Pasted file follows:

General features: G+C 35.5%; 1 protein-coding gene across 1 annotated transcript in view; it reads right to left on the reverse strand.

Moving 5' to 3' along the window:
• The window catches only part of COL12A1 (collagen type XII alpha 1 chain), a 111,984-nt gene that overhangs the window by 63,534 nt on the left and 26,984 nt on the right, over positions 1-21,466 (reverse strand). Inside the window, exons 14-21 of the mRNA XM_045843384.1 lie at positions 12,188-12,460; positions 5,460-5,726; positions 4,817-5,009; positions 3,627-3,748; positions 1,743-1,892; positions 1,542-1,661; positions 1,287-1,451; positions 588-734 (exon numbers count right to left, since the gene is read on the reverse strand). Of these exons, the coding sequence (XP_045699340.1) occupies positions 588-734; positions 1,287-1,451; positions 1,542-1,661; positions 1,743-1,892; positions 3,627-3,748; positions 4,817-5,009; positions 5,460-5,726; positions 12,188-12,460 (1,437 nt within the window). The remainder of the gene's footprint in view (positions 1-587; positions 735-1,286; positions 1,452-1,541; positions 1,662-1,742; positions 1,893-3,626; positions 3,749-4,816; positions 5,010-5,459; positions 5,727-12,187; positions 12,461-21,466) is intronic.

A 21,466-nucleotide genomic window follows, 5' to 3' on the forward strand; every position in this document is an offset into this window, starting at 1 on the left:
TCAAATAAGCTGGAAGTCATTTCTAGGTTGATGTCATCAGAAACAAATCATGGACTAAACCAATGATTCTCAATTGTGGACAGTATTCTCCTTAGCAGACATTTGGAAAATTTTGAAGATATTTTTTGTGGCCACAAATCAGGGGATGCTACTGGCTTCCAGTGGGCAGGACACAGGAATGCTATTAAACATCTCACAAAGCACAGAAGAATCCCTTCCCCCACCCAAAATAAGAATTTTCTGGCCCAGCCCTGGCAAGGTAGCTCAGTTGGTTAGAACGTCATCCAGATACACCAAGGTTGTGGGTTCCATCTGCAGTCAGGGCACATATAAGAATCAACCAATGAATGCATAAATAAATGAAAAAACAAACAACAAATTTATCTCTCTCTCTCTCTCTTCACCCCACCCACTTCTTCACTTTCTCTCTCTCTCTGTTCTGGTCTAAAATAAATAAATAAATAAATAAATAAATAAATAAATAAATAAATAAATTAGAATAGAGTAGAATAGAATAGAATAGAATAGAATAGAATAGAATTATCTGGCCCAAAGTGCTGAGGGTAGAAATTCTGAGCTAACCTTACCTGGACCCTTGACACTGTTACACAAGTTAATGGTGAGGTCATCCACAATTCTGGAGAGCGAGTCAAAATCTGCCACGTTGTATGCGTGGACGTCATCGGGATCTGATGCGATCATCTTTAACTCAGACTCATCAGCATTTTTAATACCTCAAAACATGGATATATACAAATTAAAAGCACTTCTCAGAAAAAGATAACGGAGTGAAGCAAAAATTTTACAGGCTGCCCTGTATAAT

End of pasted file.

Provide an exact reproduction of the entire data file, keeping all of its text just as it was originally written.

General features: G+C 35.5%; 1 protein-coding gene across 1 annotated transcript in view; it reads right to left on the reverse strand.

Moving 5' to 3' along the window:
• The window catches only part of COL12A1 (collagen type XII alpha 1 chain), a 111,984-nt gene that overhangs the window by 63,534 nt on the left and 26,984 nt on the right, over positions 1-21,466 (reverse strand). Inside the window, exons 14-21 of the mRNA XM_045843384.1 lie at positions 12,188-12,460; positions 5,460-5,726; positions 4,817-5,009; positions 3,627-3,748; positions 1,743-1,892; positions 1,542-1,661; positions 1,287-1,451; positions 588-734 (exon numbers count right to left, since the gene is read on the reverse strand). Of these exons, the coding sequence (XP_045699340.1) occupies positions 588-734; positions 1,287-1,451; positions 1,542-1,661; positions 1,743-1,892; positions 3,627-3,748; positions 4,817-5,009; positions 5,460-5,726; positions 12,188-12,460 (1,437 nt within the window). The remainder of the gene's footprint in view (positions 1-587; positions 735-1,286; positions 1,452-1,541; positions 1,662-1,742; positions 1,893-3,626; positions 3,749-4,816; positions 5,010-5,459; positions 5,727-12,187; positions 12,461-21,466) is intronic.

A 21,466-nucleotide genomic window follows, 5' to 3' on the forward strand; every position in this document is an offset into this window, starting at 1 on the left:
TCAAATAAGCTGGAAGTCATTTCTAGGTTGATGTCATCAGAAACAAATCATGGACTAAACCAATGATTCTCAATTGTGGACAGTATTCTCCTTAGCAGACATTTGGAAAATTTTGAAGATATTTTTTGTGGCCACAAATCAGGGGATGCTACTGGCTTCCAGTGGGCAGGACACAGGAATGCTATTAAACATCTCACAAAGCACAGAAGAATCCCTTCCCCCACCCAAAATAAGAATTTTCTGGCCCAGCCCTGGCAAGGTAGCTCAGTTGGTTAGAACGTCATCCAGATACACCAAGGTTGTGGGTTCCATCTGCAGTCAGGGCACATATAAGAATCAACCAATGAATGCATAAATAAATGAAAAAACAAACAACAAATTTATCTCTCTCTCTCTCTCTTCACCCCACCCACTTCTTCACTTTCTCTCTCTCTCTGTTCTGGTCTAAAATAAATAAATAAATAAATAAATAAATAAATAAATAAATAAATAAATTAGAATAGAGTAGAATAGAATAGAATAGAATAGAATAGAATAGAATTATCTGGCCCAAAGTGCTGAGGGTAGAAATTCTGAGCTAACCTTACCTGGACCCTTGACACTGTTACACAAGTTAATGGTGAGGTCATCCACAATTCTGGAGAGCGAGTCAAAATCTGCCACGTTGTATGCGTGGACGTCATCGGGATCTGATGCGATCATCTTTAACTCAGACTCATCAGCATTTTTAATACCTCAAAACATGGATATATACAAATTAAAAGCACTTCTCAGAAAAAGATAACGGAGTGAAGCAAAAATTTTACAGGCTGCCCTGTATAAT